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Big-O notation is a mathematical construct used to describe algorithmic complexity. In particular it is allows efficiency comparisons of different algorithms for large data sets.
Typical orders are (in order of desirability):
O(1)
also C
O(log N)
O((log N)^{c})
O(N)
O(N log N)
O(N^{2})
and O(N^{c})
N^{2}
: doubling N
will quadruple
execution time, N^{3}
: doubling N
increases execution time by a factor
of 8. For large N, O(N^{2})
and above rapidly become unusable.
O(n!)
N
. 5! = 120.
It is an interesting property of Big-O notation that if a function can be written as a sum of other functions, then only the fastest growing function matters. This is because the growth in that function will rapidly dwarf the growth in the others. For example:
cN + dN^{2} => O(N^{2}) for any constants c and d
N^{4} + N! => O(N!)
Understanding the basics of how to calculate Big-O notation can help us identify bad choices in our code and spot likely causes of slow execution time. For example consider the following attempt to find all the elements in list1 which are also in list2:
my @list1 = (10 .. 100); my @list2 = (50 .. 200); # Walk over @list1 foreach my $element (@list1) { # Check in @list2 to see if it's there foreach my $item (@list2) { if($item eq $element) { print "$item is in both lists\n"; } } }
If @list1
and @list2
are small, this code works very quickly.
However, if we use:
my @list1 = (10 .. 10000); my @list2 = (5000 .. 2000000);
then the code takes a very long time. Let's call the size of @list1
N
and the size of @list2
M
then what we're doing is:
for each N for each M do something
You can see here that this means we walk over @list1
once, but for
each item we also walk over the whole of @list2
. This means we're
dealing with O(N M)
. As the smaller list approaches the same size as
the larger, this approaches O(N^{2})
which suggests we should investigate
whether a faster possibility exists.
We can rewrite the above code as follows:
my @list1 = (10 .. 100); # length N my @list2 = (50 .. 200); # length M # Create a hash of all the values in @list1: O(N) my %in_list1; foreach my $element (@list1) { $in_list1{$element} = (); } # Walk over each element in @list2 and compare against the hash # O(M) foreach my $item (@list2) { if(exists $in_list1{$item}) { print "$item is in both lists\n"; } }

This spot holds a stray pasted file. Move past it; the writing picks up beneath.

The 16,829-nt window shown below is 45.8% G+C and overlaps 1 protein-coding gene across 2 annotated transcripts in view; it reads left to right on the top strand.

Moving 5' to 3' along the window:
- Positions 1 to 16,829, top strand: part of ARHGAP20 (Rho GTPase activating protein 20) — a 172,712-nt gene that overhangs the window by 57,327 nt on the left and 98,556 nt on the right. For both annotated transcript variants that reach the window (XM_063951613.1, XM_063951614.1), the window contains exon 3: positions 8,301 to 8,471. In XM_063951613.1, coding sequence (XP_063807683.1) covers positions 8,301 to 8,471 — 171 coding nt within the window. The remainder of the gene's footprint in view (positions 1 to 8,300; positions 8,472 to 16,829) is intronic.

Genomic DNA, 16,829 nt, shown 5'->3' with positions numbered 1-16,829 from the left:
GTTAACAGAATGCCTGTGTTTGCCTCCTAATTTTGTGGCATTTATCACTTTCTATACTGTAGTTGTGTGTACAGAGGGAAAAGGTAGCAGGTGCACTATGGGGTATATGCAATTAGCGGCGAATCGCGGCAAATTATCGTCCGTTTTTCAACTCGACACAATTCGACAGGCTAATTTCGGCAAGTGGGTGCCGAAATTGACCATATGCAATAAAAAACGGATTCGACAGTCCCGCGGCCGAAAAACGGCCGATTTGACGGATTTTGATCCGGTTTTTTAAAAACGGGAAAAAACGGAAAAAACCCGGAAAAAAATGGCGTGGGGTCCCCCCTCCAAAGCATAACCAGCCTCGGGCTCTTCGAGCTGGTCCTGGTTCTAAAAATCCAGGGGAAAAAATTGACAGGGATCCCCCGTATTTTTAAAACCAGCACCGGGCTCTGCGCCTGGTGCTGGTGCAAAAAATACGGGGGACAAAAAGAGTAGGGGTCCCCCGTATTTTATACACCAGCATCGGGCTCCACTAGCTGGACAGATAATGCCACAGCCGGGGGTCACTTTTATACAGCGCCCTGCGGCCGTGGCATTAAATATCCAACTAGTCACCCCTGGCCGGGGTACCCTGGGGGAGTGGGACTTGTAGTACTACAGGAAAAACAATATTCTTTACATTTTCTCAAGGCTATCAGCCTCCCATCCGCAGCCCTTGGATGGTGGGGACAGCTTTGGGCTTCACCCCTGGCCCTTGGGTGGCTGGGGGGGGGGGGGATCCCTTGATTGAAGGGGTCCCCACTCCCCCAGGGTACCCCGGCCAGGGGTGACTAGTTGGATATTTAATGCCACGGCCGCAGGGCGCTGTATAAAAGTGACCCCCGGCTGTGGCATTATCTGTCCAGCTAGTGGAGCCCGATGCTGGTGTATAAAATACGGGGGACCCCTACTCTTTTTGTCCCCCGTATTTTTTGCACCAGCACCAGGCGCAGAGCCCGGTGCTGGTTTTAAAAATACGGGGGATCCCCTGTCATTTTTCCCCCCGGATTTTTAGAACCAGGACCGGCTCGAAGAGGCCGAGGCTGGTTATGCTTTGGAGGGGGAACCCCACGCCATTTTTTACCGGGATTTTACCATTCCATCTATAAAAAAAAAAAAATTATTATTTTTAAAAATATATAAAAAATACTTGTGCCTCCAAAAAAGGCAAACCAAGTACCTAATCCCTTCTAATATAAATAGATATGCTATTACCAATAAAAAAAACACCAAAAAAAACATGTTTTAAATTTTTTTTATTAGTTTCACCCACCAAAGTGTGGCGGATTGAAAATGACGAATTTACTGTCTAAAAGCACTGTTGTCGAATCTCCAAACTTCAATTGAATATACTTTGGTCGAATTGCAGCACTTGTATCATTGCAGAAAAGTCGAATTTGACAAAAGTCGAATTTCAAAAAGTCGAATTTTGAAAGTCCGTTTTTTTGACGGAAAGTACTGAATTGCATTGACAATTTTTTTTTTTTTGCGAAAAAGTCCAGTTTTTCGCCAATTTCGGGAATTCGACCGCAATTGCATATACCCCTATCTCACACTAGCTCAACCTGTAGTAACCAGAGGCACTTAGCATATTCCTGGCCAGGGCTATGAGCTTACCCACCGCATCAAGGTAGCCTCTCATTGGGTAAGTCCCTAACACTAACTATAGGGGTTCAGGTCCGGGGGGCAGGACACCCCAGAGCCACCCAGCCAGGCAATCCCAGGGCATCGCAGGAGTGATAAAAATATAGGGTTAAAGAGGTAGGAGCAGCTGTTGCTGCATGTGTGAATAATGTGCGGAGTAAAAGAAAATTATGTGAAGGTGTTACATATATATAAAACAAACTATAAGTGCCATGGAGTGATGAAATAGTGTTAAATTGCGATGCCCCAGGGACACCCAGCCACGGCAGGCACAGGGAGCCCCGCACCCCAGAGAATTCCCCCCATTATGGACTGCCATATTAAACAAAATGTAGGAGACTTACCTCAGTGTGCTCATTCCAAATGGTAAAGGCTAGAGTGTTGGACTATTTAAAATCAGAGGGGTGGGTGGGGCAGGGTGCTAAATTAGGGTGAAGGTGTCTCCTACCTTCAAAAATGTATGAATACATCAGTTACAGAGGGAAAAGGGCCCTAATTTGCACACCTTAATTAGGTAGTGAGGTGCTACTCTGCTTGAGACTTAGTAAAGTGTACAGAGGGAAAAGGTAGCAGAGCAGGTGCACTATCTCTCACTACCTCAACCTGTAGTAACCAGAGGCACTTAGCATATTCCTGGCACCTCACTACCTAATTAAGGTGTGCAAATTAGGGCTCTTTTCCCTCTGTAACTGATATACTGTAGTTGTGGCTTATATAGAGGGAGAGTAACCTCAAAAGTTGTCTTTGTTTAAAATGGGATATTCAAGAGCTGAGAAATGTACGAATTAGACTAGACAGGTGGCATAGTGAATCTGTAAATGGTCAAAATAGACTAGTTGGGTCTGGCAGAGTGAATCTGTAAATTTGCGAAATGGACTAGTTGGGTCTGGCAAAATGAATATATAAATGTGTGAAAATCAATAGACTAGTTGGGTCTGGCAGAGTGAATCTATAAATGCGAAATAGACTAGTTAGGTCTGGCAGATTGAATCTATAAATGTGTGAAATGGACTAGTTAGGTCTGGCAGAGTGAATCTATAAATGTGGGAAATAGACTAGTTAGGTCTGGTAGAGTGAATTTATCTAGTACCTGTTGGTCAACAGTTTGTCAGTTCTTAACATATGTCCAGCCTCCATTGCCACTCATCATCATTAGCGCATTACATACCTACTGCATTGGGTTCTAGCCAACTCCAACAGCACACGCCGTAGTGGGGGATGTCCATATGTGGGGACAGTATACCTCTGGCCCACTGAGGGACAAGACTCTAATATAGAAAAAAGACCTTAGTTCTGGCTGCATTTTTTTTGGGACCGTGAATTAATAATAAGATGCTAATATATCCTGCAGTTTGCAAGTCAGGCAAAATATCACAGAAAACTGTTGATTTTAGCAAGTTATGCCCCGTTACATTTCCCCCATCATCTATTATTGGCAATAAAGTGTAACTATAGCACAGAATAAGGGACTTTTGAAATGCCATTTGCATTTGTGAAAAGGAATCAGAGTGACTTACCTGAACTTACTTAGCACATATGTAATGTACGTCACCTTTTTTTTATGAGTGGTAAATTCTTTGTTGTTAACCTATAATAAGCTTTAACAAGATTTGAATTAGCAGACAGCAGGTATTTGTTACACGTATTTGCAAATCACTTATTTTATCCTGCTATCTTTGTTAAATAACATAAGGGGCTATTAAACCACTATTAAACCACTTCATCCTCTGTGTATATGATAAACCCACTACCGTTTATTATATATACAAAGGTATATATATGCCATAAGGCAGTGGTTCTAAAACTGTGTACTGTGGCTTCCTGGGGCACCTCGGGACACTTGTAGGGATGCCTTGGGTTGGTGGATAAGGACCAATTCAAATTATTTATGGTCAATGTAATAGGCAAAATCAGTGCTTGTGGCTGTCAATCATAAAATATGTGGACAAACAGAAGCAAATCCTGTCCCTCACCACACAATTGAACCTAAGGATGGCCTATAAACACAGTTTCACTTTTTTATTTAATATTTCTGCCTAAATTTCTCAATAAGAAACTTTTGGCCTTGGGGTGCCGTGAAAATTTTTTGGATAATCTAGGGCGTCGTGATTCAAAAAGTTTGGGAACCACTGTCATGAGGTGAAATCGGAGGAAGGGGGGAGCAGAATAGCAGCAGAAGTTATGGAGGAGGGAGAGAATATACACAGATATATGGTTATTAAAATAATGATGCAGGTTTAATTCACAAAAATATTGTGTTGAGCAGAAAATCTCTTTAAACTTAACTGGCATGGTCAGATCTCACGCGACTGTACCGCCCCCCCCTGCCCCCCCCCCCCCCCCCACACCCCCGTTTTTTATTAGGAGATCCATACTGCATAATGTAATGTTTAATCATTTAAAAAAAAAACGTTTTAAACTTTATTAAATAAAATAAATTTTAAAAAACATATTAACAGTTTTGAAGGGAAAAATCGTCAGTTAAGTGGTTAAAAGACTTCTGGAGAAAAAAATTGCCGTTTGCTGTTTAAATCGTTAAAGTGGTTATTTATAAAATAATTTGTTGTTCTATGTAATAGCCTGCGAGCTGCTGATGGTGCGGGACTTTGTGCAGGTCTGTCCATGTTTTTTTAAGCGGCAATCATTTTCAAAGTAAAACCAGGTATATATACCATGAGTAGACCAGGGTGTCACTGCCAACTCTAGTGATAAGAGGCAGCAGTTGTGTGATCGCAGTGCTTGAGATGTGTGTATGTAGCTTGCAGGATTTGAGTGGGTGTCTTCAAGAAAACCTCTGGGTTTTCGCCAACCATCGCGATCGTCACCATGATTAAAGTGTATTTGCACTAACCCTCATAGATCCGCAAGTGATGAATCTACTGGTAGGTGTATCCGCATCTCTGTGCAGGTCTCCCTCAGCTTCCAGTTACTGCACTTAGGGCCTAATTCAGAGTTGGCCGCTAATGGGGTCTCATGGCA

Now we can see that the end result is O(N+M)
- we walk over @list1
once, and we walk over @list2
once. This is an O(N)
solution so we
know it's good. Note that we're achieving this trade-off by using extra
memory to store our %in_list1
hash. For very large N
this needs to
be considered.
The above style problem comes up regularly, even though it may not quite
look as simple as this. For example, imagine that you have a flat file
containing addresses for businesses, and you wish to display a subset of
those based on a list of suburbs. You could go through the whole file for
each suburb (O(N M)
) or you could adapt the above solution to store
either the addresses or suburbs in a hash (depending on your requirements)
and go through each only once. The same style solution can also be used
to find the complement of a list.
Big-O notation does not predict how fast something will run, but rather
gives us information about how well it will scale. For example doubling
the size of N
for a O(N^{2})
problem will quadruple the program
execution time regardless of whether the function complexity is actually
O(0.5 N^{2})
or O(10000 N^{2})
.
Constants only matter when comparing functions of different complexities.
For example O(100*N)
is slower than
O(N^{2} /100)
until N
is greater
than 10,000.
Mathematical coverage for Big-O notation can be found on Wikipedia at: http://en.wikipedia.org/wiki/Big_O_notation.
There are also some great notes on Big-O notation on perlmonks.org
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